This week we’re shining the spotlight on ginger…and there’s lots to discuss!
So, what is it?
We often refer to ginger as ginger root, but it’s actually a rhizome (like iris or canna flowers). The plant is a perennial which grows leaves annually. It even flowers! Ginger is native to India and China and was one of the earliest spices to be exported from Asia.
Ginger has been around a really, really, long time – it’s even mentioned in the Koran, dating its use in the Arab world back to at least A.D. 650. As exporting introduced ginger to other parts of the world, it became quite popular. In the Middle Ages it was used to fight the plague, and, in nineteenth century England, barkeepers put small containers of ground ginger on the bar for patrons to sprinkle in their ale (and ginger ale was born).
Ginger is a staple in Asian cuisine and has a long history in European baking – like gingerbread and gingersnaps.
Okay, what’s it taste like?
Ginger has a bouquet which is warm, sweet, and pungent. Its taste is a bit peppery with just a hint of sweetness. It’s often described as “fiery and sharp,” making it perfect for soups, teas, and spiced baked goods. The bite of fresh ginger mellows a bit with cooking.
Great, how do I use it?
We carry ginger in several forms.
Our Ginger Powder is a buff-colored, finely-ground spice perfect for use in baking. Try it in gingerbread, gingersnaps, molasses cookies, coffee and spiced cakes, fruit breads, muffins and more. It’s also a great option for making your own Indian-inspired spice blends and for inclusion in Asian dishes where you want to add a bit of zippy flavor without the texture of fresh or dried, crushed ginger.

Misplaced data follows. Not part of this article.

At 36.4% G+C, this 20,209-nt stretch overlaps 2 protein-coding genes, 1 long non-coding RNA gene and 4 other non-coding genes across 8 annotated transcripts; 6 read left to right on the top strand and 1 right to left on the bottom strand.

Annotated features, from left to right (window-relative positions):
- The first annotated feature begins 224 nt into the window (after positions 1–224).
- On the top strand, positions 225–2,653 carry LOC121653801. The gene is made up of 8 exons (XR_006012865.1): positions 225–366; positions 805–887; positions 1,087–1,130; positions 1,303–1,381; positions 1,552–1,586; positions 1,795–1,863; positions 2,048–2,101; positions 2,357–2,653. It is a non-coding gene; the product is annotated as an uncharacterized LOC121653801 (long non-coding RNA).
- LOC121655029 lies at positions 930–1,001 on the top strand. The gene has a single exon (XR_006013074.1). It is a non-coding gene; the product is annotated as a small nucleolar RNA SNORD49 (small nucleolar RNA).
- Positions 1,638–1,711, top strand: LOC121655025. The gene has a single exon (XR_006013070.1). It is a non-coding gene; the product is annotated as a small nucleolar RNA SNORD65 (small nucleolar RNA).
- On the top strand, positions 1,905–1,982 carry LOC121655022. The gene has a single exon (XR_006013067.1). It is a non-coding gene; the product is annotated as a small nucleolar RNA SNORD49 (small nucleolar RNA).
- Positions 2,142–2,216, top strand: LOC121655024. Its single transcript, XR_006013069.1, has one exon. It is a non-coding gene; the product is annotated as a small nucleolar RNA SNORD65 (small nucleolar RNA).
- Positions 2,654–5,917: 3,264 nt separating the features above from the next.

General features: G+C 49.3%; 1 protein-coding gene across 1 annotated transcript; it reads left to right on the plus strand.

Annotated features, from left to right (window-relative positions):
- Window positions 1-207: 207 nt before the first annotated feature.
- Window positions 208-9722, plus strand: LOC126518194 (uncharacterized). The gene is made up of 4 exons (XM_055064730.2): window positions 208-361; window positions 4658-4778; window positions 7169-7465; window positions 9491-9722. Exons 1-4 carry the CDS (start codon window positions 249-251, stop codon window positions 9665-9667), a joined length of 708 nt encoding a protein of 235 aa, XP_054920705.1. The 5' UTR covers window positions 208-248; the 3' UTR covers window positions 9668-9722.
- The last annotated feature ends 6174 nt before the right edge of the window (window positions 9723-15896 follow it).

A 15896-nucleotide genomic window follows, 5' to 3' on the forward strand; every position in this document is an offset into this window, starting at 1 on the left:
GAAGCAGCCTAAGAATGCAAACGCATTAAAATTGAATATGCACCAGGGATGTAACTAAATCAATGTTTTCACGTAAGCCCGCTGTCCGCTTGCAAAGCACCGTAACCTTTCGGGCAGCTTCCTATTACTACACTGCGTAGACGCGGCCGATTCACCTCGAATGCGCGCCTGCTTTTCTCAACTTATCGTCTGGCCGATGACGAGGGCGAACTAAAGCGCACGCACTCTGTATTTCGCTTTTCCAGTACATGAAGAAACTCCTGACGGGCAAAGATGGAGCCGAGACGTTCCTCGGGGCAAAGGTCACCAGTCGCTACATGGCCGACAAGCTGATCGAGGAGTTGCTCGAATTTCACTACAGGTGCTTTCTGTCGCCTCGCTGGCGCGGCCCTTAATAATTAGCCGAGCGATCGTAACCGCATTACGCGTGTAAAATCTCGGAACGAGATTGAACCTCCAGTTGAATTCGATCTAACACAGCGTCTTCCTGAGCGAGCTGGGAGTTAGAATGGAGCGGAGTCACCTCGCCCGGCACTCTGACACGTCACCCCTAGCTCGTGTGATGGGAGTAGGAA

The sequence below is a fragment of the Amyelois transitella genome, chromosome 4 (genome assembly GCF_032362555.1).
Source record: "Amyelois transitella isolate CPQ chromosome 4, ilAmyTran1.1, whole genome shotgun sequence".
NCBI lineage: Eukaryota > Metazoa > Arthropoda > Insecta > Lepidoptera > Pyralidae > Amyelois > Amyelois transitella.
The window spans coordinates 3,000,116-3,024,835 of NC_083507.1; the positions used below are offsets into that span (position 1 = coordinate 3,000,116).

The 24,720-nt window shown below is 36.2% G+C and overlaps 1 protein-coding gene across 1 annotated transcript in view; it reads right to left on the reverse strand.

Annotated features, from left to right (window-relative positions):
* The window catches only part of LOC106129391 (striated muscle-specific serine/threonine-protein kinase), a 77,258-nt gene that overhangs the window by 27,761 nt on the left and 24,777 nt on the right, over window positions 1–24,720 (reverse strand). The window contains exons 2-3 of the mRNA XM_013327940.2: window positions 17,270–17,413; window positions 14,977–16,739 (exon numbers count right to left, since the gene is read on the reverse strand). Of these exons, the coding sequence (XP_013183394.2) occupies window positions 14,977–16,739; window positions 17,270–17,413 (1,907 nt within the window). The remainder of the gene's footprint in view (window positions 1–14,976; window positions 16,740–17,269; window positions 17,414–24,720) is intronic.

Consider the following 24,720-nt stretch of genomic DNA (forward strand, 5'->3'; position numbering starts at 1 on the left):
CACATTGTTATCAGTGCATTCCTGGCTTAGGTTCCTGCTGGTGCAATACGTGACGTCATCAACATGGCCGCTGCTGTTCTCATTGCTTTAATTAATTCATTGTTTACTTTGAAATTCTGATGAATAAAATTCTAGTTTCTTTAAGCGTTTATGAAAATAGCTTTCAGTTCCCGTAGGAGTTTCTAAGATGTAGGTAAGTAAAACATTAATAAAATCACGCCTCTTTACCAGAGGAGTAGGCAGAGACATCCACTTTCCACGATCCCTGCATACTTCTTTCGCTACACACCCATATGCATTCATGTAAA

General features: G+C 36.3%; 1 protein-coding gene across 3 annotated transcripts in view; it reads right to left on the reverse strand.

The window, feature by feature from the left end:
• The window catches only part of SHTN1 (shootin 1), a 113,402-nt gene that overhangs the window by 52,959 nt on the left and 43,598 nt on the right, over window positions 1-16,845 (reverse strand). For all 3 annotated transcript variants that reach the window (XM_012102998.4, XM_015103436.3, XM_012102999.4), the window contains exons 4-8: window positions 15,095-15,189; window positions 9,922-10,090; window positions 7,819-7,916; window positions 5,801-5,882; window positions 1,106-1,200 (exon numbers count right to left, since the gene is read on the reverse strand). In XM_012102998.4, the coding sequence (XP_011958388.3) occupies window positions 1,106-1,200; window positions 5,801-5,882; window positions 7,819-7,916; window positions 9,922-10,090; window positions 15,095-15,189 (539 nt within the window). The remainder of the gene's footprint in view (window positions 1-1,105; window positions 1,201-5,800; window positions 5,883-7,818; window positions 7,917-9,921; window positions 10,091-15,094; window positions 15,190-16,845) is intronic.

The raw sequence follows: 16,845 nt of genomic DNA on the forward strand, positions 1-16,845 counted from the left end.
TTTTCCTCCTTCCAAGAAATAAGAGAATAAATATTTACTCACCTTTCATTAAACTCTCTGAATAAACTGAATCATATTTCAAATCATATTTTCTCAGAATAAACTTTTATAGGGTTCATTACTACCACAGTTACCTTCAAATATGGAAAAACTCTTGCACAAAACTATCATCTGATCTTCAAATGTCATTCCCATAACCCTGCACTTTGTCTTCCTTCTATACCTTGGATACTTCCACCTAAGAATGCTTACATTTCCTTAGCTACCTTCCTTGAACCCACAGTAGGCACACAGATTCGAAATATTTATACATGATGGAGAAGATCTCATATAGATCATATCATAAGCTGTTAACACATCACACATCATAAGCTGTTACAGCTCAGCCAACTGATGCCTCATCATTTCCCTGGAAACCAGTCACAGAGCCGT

Crushed Ginger is our favorite shortcut for cooking – especially stir fries and other Asian dishes – when we don’t want to deal with peeling and grating fresh ginger. You can reconstitute our dried, crushed ginger by placing it in a small dish, then adding just enough boiling water to cover it. The crushed ginger will absorb the water and then be ready for use. This is also a great option for infusing a simple syrup for cocktail making.
Lastly, we have Crystallized Ginger – both in diced and sliced form. Crystallized ginger is made by slowly cooking ginger in sugar syrup, then rolling in coarse sugar which preserves its sweet, spicy taste. The diced form is perfect for baked goods like ginger snaps and spice cakes. Dice some up to add to jams and jellies for a bit of warmth. The sliced form can be chopped up for similar use and is also a great snack. We like to keep a bag tucked behind the counter to satisfy our sweet tooths.